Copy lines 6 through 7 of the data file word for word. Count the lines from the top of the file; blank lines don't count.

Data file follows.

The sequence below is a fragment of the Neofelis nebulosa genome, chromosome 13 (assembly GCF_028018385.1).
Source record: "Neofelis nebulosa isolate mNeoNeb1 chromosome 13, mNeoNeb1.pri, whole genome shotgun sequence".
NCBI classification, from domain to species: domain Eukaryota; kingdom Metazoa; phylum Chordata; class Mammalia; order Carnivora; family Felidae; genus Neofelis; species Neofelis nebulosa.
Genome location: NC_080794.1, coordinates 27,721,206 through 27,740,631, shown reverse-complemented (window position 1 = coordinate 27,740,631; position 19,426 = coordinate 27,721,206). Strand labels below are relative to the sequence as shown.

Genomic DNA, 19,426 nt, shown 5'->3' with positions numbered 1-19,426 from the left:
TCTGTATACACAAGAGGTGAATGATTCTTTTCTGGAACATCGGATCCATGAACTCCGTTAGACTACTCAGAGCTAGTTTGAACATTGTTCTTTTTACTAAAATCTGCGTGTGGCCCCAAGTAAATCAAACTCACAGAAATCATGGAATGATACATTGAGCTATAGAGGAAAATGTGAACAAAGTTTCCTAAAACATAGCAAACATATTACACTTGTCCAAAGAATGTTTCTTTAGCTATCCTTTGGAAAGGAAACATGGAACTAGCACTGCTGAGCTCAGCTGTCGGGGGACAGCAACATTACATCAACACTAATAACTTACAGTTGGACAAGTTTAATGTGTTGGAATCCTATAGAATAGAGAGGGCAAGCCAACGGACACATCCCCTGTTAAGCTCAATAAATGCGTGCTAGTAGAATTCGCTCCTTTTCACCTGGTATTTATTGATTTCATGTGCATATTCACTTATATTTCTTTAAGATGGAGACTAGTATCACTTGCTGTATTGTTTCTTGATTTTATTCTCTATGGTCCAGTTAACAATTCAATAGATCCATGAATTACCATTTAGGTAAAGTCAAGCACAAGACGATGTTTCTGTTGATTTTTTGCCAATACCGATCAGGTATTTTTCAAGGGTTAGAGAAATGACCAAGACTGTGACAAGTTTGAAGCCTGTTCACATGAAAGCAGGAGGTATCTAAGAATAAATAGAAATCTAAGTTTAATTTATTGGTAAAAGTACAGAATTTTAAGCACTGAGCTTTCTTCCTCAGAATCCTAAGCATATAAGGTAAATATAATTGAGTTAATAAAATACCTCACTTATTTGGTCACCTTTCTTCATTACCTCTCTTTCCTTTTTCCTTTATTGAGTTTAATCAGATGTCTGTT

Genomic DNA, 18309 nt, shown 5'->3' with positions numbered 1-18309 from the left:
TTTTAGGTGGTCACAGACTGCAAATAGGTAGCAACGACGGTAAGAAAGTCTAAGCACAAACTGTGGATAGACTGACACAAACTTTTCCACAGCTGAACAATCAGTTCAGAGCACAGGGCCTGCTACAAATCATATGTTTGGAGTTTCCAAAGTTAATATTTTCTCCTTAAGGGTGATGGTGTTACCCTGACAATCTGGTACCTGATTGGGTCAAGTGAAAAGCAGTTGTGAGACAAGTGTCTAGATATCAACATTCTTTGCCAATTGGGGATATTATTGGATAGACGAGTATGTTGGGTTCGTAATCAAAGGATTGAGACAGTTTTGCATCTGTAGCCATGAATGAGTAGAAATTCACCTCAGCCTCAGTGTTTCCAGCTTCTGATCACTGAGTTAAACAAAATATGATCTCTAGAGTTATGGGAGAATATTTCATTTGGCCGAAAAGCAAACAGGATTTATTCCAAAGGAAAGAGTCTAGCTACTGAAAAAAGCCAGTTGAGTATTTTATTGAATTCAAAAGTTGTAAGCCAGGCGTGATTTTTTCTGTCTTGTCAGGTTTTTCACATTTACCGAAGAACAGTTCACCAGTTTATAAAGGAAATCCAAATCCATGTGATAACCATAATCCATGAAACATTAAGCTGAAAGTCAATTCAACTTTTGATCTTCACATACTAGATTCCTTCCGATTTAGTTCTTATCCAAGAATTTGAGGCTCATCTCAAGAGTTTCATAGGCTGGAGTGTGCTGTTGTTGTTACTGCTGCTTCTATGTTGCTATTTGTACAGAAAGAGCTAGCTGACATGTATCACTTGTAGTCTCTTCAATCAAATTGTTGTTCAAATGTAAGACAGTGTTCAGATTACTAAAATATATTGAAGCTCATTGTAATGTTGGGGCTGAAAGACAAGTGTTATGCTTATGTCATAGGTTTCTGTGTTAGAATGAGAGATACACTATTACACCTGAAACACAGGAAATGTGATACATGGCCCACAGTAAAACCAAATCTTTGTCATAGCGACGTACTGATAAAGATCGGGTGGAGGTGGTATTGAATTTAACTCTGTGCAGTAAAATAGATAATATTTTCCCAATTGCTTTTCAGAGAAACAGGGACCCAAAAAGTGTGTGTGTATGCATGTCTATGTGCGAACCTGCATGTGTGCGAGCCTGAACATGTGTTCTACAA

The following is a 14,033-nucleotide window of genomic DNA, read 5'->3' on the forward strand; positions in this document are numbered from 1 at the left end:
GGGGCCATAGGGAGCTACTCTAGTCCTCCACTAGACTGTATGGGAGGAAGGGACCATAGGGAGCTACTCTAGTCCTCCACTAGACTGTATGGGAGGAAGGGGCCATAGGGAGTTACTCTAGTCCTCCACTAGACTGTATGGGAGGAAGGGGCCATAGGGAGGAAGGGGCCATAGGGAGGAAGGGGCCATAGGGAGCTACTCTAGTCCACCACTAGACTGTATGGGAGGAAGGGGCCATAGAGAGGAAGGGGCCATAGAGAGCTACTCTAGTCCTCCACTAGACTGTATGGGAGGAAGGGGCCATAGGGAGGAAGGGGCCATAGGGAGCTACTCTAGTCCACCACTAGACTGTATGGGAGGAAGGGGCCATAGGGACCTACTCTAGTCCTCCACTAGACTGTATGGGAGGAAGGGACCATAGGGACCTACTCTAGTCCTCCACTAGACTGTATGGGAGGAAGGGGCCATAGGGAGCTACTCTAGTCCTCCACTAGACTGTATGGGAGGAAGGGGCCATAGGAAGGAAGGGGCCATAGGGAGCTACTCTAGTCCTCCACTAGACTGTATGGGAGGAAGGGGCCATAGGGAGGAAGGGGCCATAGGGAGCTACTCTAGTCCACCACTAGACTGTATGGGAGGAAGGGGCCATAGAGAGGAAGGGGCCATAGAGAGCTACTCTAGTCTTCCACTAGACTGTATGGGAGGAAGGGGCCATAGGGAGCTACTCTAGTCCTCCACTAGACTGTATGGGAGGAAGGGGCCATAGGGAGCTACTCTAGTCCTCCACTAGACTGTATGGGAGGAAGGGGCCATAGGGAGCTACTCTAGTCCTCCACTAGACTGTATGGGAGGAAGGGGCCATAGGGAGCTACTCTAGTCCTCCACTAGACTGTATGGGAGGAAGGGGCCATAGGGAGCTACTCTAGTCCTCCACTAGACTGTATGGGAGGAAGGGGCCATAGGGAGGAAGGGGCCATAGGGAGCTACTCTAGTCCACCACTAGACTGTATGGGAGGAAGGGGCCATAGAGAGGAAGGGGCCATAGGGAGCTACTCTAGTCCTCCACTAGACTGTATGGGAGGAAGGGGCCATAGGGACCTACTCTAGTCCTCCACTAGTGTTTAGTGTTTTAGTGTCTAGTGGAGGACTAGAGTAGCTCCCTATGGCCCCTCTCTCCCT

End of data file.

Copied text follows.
TCTGTATACACAAGAGGTGAATGATTCTTTTCTGGAACATCGGATCCATGAACTCCGTTAGACTACTCAGAGCTAGTTTGAACATTGTTCTTTTTACTAAAATCTGCGTGTGGCCCCAAGTAAATCAAACTCACAGAAATCATGGAATGATACATTGAGCTATAGAGGAAAATGTGAACAAAGTTTCCTAAAACATAGCAAACATATTACACTTGTCCAAAGAATGTTTCTTTAGCTATCCTTTGGAAAGGAAACATGGAACTAGCACTGCTGAGCTCAGCTGTCGGGGGACAGCAACATTACATCAACACTAATAACTTACAGTTGGACAAGTTTAATGTGTTGGAATCCTATAGAATAGAGAGGGCAAGCCAACGGACACATCCCCTGTTAAGCTCAATAAATGCGTGCTAGTAGAATTCGCTCCTTTTCACCTGGTATTTATTGATTTCATGTGCATATTCACTTATATTTCTTTAAGATGGAGACTAGTATCACTTGCTGTATTGTTTCTTGATTTTATTCTCTATGGTCCAGTTAACAATTCAATAGATCCATGAATTACCATTTAGGTAAAGTCAAGCACAAGACGATGTTTCTGTTGATTTTTTGCCAATACCGATCAGGTATTTTTCAAGGGTTAGAGAAATGACCAAGACTGTGACAAGTTTGAAGCCTGTTCACATGAAAGCAGGAGGTATCTAAGAATAAATAGAAATCTAAGTTTAATTTATTGGTAAAAGTACAGAATTTTAAGCACTGAGCTTTCTTCCTCAGAATCCTAAGCATATAAGGTAAATATAATTGAGTTAATAAAATACCTCACTTATTTGGTCACCTTTCTTCATTACCTCTCTTTCCTTTTTCCTTTATTGAGTTTAATCAGATGTCTGTT

Genomic DNA, 18309 nt, shown 5'->3' with positions numbered 1-18309 from the left: